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Fair markets blend trends, traditions

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Margaret Plevak | August 31, 2013

ELKHORN--At this year's Walworth County Fair, you can pick up a jar of homemade jam or gourmet pet treats, watch a blacksmith ply his trade, and get a lesson on medieval cooking, all in the same day.

The experiences are all part of a new feature, according to Eileen Walsh Grzenia, Walworth County Fair board director.

The three new main areas, close to Kiddieland on the fairgrounds, and running daily, include a farmers market, an old-world artisan village, and a medieval encampment.

The farmers market features  about 20 vendors selling fresh fruit and vegetables, jams, jellies, baked goods, freshly ground nut butters, cheese honey, handcrafted soaps and scrubs, perennials like mums, and more.

There will be a few unexpected vendors as well. In the Old World Artisan Village, craftsmen like a blacksmith and a carver of handcrafted wooden shoes will be at work. Grzenia said items for sale will include jewelry, pottery, stained glass, fiber arts, metal works, photography and artwork.

The nearby medieval encampment will feature participants from the Society of Creative Anachronism, an international group. Many will be in period dress and involved in various crafts, skills and sports typical of the time.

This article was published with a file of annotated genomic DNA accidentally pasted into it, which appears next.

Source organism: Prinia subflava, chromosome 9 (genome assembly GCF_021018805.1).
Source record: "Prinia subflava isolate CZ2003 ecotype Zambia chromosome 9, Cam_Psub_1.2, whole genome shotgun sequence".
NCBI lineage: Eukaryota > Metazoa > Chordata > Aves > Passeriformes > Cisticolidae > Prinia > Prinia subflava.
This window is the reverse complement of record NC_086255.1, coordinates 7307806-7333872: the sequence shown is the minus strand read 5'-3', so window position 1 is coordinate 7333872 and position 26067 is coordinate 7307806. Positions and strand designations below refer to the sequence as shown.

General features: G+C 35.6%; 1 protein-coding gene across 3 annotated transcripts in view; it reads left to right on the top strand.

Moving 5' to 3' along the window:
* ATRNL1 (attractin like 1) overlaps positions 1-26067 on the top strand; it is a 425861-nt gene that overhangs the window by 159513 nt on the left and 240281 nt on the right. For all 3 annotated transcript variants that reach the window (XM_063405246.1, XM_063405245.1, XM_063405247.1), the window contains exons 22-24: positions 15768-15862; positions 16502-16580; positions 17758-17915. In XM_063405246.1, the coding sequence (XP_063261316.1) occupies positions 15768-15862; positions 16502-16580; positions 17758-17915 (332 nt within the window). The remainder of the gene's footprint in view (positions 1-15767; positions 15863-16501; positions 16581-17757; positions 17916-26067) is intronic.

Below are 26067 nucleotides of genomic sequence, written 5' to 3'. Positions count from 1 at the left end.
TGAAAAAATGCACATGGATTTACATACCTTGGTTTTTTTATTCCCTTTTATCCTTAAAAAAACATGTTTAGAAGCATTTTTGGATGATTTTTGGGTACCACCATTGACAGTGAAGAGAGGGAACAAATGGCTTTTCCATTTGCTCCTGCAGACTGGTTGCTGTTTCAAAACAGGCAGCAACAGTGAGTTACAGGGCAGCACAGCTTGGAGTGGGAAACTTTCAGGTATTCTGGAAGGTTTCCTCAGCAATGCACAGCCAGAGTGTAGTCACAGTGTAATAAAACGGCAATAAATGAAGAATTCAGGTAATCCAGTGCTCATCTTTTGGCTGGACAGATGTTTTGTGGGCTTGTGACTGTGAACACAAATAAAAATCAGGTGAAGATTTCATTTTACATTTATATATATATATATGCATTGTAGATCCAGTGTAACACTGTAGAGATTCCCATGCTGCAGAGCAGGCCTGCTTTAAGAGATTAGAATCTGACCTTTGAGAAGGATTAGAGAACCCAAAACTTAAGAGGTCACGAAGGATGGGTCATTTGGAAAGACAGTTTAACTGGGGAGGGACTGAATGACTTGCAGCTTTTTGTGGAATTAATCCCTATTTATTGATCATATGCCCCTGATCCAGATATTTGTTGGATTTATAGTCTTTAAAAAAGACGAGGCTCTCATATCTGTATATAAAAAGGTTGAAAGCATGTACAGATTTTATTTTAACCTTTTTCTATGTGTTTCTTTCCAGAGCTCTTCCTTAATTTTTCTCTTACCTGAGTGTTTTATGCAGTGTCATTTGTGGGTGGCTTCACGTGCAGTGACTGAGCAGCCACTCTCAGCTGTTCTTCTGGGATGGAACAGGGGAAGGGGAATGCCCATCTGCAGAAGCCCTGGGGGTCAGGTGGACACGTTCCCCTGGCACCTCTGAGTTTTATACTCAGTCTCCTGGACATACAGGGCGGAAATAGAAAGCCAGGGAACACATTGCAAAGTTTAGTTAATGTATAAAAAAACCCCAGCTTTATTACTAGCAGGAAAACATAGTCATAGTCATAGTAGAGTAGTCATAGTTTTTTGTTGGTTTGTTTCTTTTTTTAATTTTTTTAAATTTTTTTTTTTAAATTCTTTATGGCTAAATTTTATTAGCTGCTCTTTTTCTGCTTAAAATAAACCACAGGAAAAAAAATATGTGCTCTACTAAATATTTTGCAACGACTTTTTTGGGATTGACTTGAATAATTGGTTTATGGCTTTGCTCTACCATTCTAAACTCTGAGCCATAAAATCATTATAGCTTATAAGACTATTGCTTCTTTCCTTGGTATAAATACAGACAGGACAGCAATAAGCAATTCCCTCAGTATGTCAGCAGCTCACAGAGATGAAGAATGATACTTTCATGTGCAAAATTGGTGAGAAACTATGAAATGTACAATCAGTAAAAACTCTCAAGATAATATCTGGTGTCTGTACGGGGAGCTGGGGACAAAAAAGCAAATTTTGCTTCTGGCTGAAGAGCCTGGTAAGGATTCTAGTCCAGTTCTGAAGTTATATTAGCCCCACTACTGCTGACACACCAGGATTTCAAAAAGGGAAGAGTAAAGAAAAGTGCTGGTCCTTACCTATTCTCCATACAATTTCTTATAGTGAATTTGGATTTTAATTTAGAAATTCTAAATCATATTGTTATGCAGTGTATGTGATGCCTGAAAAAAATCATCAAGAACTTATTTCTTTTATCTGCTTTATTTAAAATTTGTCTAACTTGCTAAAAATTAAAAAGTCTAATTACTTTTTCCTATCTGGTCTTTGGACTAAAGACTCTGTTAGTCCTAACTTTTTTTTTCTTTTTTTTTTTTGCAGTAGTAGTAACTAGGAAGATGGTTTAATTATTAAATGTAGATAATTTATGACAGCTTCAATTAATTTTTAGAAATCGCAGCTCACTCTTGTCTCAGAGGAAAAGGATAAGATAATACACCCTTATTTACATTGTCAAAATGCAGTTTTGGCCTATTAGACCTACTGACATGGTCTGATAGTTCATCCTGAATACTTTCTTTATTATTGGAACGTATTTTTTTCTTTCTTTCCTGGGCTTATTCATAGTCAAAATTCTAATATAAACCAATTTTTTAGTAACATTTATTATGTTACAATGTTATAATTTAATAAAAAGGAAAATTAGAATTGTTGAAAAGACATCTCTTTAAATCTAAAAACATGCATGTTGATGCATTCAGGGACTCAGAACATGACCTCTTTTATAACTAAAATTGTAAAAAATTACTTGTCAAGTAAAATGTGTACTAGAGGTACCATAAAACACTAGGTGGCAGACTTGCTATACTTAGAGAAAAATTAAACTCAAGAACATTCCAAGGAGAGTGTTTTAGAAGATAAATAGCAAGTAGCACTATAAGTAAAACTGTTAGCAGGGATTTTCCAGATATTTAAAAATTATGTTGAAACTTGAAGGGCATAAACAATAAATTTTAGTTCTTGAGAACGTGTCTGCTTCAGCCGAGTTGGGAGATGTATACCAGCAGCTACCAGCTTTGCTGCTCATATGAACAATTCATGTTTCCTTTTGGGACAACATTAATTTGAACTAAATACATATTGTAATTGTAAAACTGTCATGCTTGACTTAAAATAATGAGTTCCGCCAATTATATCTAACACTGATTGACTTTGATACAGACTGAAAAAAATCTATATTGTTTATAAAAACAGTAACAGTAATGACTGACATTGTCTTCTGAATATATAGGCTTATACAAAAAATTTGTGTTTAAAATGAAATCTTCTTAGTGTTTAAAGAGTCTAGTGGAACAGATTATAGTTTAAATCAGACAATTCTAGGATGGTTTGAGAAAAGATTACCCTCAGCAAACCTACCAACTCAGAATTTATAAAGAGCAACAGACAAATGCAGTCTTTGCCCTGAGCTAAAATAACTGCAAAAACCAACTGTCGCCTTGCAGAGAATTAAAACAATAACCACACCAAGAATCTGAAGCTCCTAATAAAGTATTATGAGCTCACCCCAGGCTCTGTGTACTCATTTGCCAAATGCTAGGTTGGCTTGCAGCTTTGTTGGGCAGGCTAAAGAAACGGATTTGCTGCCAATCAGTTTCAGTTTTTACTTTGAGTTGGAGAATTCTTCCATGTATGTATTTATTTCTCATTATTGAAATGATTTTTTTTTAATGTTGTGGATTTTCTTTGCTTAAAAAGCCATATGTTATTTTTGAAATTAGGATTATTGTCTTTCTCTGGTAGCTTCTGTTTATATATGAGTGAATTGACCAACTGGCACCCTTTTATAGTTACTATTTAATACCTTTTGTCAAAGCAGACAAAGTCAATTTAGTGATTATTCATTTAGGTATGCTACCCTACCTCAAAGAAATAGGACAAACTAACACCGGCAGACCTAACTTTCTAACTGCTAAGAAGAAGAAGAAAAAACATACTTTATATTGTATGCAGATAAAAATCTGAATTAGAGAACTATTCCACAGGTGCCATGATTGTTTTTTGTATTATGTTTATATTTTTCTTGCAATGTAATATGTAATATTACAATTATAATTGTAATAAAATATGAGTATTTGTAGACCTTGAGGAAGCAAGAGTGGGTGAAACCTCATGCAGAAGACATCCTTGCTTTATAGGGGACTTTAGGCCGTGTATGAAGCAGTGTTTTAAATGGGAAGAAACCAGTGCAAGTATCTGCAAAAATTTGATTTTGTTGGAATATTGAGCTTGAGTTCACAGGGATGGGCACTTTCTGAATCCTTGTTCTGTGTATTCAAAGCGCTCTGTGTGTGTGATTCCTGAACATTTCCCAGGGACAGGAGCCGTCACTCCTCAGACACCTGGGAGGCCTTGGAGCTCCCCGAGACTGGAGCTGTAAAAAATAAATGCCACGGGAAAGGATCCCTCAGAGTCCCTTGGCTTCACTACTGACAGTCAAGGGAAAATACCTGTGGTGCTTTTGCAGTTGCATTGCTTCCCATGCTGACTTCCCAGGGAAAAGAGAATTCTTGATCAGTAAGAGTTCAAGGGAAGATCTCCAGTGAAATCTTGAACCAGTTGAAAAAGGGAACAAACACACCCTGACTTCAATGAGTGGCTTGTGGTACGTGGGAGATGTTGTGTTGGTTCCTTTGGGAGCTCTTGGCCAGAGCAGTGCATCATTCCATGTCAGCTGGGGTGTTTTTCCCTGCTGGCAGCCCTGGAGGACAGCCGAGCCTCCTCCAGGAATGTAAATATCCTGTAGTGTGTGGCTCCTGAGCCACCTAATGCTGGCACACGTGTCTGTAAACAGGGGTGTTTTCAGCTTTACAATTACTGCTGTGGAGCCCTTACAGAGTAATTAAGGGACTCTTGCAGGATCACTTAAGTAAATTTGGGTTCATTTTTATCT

Throughout the market, village and encampment, artisans will offer educational demonstrations at booths, tents and the market's gazebo, so visitors can not only shop and browse, but get an up-close look at old-world craftsmanship.

Grzenia said she's been thinking about a farmers market at the fair for years. She sees its setting as ideal for connecting consumers with vendors in local agricultural businesses.

The market's fresh food offerings make shopping for dinner on site easier for the hundreds of vendors and exhibitors who camp on the grounds during the fair's run, Grzenia said. But are day-tripping fairgoers willing to mix fun with food shopping?

“Part of the fun of being a Midwesterner is how adaptable we are to our weather and summertime adventures,” she wrote in an email. “Fair guests are known already to have packed a cooler in their vehicle for cream puffs and fudge. We encouraged them to please save some cooler space for fresh-pressed apple cider, garden fresh sweet corn and tomatoes, too. I learned years ago a fresh sweet corn stand near the Armory gate was a popular stop for fair guests.” 

Grzenia, the official court reporter for Walworth County Circuit Judge David Reddy, has been a board member since 2009. She's got an agricultural history that stretches back to the town of Bloomfield farm she grew up on, 4-H projects, and the family business, The Cheese Box, that once operated in Lake Geneva.

But Grzenis also has another fair role.

“I am the creator of the fair's official pie, which is brought to surrounding fairs for fundraising and promotional purposes,” she said. “This year's pie is the Walworth County Fair Hidden Cream Cherry Supreme pie. “

Her first effort in 2009 was a caramel apple pie. She just exhibited it at the 2013 Wisconsin State Fair in the Kenmore Heritage Fruit Pie Competition, winning second out of 31 pies. It was also selected as the Wisconsin State Fair judge's favorite pie.

Fair pie sales have raised over $7,000 for fair causes since 2009, and they've provided some tasty desserts over the years. All pie recipes are shared on the fair's Facebook page in the “Notes” section.   



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